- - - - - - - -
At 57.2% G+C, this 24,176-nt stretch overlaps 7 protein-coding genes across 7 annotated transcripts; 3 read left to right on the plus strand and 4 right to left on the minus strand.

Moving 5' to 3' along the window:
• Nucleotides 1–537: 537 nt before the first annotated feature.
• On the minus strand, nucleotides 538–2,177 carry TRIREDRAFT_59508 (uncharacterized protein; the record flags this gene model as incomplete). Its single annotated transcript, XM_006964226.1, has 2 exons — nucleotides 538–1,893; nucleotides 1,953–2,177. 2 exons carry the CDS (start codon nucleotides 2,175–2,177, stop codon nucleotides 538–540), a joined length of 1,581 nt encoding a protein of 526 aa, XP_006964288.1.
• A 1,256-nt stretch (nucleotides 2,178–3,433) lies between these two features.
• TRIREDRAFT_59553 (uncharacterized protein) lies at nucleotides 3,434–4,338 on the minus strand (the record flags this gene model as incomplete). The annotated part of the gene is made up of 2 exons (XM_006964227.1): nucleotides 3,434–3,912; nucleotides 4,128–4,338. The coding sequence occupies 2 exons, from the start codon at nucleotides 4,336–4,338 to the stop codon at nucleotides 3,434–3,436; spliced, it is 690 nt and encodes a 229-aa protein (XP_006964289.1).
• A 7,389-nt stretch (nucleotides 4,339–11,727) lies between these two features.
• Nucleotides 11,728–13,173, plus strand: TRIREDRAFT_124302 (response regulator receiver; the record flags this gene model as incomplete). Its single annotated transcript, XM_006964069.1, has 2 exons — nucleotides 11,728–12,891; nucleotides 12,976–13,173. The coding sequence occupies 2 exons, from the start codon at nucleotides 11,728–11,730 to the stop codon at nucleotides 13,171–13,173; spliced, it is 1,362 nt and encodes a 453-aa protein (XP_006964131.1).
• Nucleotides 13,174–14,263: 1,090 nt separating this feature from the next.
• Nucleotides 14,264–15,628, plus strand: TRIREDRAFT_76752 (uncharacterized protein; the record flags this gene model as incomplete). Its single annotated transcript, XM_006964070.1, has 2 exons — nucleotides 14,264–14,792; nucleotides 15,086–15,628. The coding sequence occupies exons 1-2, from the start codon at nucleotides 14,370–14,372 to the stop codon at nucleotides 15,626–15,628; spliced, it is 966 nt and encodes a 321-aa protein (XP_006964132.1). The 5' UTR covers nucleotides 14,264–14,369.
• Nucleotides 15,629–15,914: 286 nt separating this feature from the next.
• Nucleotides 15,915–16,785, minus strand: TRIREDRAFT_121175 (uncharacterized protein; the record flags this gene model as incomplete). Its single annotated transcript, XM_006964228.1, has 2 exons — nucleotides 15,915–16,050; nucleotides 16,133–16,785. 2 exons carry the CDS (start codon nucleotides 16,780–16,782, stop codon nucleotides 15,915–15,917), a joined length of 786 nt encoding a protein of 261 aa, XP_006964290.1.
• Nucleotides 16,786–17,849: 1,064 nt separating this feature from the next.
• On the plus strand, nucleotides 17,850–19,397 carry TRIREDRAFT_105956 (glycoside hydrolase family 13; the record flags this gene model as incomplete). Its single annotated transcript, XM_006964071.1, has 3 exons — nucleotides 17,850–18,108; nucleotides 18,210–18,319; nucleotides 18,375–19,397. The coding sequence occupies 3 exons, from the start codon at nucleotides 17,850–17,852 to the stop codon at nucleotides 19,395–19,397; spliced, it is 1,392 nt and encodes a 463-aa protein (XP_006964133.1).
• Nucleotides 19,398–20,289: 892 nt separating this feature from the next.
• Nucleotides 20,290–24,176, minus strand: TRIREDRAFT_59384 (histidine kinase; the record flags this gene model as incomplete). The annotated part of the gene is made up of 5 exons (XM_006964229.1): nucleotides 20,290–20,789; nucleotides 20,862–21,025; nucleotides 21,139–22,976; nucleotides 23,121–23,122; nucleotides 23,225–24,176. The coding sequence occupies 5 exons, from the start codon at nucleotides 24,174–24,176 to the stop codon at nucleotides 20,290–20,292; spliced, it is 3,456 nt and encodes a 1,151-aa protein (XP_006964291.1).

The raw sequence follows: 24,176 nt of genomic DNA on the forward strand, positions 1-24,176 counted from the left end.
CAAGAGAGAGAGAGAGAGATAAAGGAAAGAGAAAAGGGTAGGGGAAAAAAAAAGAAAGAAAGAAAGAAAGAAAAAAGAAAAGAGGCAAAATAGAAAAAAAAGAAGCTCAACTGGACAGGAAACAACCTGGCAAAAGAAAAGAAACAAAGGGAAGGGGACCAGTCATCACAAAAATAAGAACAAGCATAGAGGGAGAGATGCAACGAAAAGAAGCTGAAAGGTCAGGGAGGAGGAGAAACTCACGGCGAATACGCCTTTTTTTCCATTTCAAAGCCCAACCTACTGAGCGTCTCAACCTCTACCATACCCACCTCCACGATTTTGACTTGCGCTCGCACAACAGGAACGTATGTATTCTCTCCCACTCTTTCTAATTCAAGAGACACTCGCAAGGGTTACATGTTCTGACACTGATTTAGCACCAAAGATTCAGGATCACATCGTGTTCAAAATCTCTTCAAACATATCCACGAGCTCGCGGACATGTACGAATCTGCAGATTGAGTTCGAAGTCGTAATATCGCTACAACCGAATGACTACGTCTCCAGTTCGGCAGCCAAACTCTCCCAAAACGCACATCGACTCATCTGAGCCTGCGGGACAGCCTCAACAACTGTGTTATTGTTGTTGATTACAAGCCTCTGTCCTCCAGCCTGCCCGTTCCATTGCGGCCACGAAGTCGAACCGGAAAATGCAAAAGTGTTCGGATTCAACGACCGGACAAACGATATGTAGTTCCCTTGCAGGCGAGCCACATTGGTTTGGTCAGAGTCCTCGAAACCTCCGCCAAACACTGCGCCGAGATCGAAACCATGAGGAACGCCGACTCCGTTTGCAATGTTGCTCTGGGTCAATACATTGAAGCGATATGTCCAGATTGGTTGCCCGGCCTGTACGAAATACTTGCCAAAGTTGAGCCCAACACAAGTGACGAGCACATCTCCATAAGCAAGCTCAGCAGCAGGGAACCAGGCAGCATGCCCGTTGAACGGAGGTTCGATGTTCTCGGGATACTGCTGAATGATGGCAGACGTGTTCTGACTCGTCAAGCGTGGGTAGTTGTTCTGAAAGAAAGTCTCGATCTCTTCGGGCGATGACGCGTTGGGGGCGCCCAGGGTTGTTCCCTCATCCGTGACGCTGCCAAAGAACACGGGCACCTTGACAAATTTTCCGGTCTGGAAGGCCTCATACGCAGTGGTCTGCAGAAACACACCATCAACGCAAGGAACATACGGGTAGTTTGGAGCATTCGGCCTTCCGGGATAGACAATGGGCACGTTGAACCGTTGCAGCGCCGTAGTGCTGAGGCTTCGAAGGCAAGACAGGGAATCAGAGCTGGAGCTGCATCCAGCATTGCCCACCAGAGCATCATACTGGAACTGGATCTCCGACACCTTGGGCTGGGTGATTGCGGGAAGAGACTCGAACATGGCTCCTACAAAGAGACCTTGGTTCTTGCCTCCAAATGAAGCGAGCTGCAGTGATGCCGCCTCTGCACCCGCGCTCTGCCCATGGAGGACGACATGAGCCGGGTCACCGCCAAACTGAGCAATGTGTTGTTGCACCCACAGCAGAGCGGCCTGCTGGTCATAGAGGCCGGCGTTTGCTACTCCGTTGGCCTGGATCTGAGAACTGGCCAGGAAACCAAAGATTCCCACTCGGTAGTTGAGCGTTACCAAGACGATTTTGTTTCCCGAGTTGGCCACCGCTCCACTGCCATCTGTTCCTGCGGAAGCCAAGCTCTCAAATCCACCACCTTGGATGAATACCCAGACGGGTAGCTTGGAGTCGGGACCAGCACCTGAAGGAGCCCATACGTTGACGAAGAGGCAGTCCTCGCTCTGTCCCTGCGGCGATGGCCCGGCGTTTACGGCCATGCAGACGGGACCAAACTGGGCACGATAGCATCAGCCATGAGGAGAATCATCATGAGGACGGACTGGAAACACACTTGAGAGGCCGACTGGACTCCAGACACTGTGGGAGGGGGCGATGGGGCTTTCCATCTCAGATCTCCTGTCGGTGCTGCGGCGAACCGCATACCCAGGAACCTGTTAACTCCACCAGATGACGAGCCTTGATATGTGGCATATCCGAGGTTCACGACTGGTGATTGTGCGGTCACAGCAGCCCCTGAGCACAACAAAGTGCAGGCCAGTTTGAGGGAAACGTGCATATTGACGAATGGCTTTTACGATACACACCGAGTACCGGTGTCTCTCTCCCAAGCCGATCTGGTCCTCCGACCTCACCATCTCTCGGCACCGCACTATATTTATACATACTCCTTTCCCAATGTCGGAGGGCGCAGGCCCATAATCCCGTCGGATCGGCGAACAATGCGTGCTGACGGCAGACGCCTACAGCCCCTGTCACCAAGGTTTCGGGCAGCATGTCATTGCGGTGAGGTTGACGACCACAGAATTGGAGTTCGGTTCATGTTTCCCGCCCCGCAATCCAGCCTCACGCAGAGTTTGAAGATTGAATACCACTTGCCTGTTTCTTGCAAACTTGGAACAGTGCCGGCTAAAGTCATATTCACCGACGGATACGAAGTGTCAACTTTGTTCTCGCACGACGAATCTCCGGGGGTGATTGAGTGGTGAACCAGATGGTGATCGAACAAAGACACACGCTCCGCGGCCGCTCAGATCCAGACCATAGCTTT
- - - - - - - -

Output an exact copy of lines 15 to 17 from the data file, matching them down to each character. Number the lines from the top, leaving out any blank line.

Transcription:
• Nucleotides 19,398–20,289: 892 nt separating this feature from the next.
• Nucleotides 20,290–24,176, minus strand: TRIREDRAFT_59384 (histidine kinase; the record flags this gene model as incomplete). The annotated part of the gene is made up of 5 exons (XM_006964229.1): nucleotides 20,290–20,789; nucleotides 20,862–21,025; nucleotides 21,139–22,976; nucleotides 23,121–23,122; nucleotides 23,225–24,176. The coding sequence occupies 5 exons, from the start codon at nucleotides 24,174–24,176 to the stop codon at nucleotides 20,290–20,292; spliced, it is 3,456 nt and encodes a 1,151-aa protein (XP_006964291.1).

The raw sequence follows: 24,176 nt of genomic DNA on the forward strand, positions 1-24,176 counted from the left end.